An analysis of human rights violations arising from delays in disposing of criminal cases in the High Court of Uganda
Nahabwe, Linnard Remax
MetadataShow full item record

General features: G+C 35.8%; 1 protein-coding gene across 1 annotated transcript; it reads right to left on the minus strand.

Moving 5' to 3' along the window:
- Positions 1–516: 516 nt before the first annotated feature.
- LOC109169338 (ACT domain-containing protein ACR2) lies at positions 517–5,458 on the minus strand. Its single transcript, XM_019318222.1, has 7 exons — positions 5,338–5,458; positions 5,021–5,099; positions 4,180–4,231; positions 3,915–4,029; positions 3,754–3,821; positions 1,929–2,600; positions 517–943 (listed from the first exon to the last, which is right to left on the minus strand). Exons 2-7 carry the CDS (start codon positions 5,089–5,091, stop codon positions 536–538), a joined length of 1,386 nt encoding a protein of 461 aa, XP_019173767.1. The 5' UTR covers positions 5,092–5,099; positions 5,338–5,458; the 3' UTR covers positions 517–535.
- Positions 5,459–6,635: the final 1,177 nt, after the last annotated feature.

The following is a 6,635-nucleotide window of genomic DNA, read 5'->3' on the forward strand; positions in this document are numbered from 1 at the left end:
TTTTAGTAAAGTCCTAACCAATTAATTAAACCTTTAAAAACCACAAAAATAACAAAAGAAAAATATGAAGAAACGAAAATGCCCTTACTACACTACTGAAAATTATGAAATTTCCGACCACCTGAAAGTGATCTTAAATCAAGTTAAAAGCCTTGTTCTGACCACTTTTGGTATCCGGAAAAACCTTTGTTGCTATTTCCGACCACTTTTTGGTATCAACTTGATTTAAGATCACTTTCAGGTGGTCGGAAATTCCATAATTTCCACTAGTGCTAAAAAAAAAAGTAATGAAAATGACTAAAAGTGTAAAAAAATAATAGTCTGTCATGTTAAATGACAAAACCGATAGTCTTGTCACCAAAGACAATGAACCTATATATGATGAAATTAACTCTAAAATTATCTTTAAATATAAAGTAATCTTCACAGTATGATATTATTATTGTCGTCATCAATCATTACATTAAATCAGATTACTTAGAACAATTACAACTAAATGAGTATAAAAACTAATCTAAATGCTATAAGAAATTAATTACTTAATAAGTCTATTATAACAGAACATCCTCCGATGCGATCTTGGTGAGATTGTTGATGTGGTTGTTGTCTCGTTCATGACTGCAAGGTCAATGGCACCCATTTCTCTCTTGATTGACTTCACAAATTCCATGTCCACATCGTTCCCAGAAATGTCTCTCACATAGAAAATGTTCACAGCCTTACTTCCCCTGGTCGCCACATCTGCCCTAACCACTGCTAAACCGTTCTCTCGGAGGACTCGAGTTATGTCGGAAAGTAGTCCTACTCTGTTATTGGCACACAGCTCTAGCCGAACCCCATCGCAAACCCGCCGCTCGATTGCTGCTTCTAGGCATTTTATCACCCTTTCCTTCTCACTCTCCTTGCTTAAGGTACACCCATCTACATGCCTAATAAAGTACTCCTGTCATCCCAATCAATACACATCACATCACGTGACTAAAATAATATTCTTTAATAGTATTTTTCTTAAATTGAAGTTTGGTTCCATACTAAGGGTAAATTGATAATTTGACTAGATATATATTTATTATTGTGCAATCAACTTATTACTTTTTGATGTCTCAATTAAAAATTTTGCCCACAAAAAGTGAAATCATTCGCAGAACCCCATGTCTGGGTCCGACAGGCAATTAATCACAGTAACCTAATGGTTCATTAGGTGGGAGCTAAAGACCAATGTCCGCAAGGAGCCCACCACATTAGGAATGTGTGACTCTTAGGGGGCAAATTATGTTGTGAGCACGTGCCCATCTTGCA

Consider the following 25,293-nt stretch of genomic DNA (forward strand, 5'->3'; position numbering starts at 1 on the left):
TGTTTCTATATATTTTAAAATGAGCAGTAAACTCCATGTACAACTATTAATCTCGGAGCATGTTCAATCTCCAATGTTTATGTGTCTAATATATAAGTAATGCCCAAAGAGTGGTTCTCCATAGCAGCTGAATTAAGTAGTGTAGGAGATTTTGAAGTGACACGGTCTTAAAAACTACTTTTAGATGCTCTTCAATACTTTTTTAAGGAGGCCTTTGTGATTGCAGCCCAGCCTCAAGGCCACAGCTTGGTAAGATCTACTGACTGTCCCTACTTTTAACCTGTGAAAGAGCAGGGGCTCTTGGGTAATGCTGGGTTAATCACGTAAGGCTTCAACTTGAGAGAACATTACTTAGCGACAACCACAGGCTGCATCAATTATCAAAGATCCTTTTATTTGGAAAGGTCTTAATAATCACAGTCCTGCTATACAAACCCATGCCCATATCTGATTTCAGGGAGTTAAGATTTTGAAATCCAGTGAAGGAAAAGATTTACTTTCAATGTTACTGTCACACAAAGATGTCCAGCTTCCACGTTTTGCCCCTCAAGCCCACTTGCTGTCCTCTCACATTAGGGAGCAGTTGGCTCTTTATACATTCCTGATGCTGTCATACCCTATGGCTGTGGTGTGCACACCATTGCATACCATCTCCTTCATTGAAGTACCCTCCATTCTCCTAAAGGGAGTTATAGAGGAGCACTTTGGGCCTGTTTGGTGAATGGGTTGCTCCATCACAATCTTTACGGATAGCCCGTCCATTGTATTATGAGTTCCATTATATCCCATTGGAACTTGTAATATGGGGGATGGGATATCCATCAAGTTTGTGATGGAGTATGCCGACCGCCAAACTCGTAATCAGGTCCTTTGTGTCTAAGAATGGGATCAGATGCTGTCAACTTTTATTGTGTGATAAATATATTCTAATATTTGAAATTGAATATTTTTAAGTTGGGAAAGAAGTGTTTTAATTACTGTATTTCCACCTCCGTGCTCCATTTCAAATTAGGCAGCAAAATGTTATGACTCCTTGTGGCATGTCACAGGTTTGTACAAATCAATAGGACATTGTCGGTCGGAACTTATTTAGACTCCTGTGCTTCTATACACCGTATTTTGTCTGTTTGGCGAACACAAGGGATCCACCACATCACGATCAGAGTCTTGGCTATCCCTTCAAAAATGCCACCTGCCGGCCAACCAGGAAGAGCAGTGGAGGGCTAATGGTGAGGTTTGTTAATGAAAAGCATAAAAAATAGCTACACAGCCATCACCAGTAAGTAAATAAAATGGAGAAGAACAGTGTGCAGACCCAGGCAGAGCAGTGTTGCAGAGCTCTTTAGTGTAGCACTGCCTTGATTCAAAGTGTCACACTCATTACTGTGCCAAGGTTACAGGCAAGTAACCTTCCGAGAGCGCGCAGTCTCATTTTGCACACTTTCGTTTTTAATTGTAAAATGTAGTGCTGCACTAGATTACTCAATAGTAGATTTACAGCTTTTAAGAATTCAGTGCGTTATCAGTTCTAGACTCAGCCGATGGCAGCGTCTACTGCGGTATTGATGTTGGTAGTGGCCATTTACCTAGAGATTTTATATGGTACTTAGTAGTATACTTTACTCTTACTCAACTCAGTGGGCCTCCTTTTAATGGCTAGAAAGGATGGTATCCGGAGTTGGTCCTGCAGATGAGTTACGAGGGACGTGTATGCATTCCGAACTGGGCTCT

Delays in disposing of criminal cases are rampant in Uganda including at the High court, which handles capital offences and cases on appeal. These delays arise from both the provisions in the law and the practice of courts. The right to a fair trial, which is, recognised both under international law and Uganda’s Constitution requires that persons charged with criminal offence should have their cases handled expeditiously. Therefore a violation of this right is both a violation of international law and the Constitution of Uganda. Violation of the right to a speed trial is not just a violation of the fundamental rights to a fair hearing, but also a violation of other fundamental human rights. This study analyses how delays violate the right to fair trial and also how they also violate other fundamental rights of the person. It starts with a presentation of the current situation in Uganda as regards delays in disposing of cases and focusing on the High Court. It then discusses how delays violate the right to a speedy trial and the other components of the right to a fair trial. It also discusses a range of other human rights that are violated due to delays in disposing of criminal cases. Finally, it concludes that indeed delays lead not only to violation of the right to a fair trial but also other fundamental human rights. It concludes with recommendations to the different stakeholders on what they should do to avoid the violation of human rights that is occasioned by delays in disposing of criminal cases in the High Court.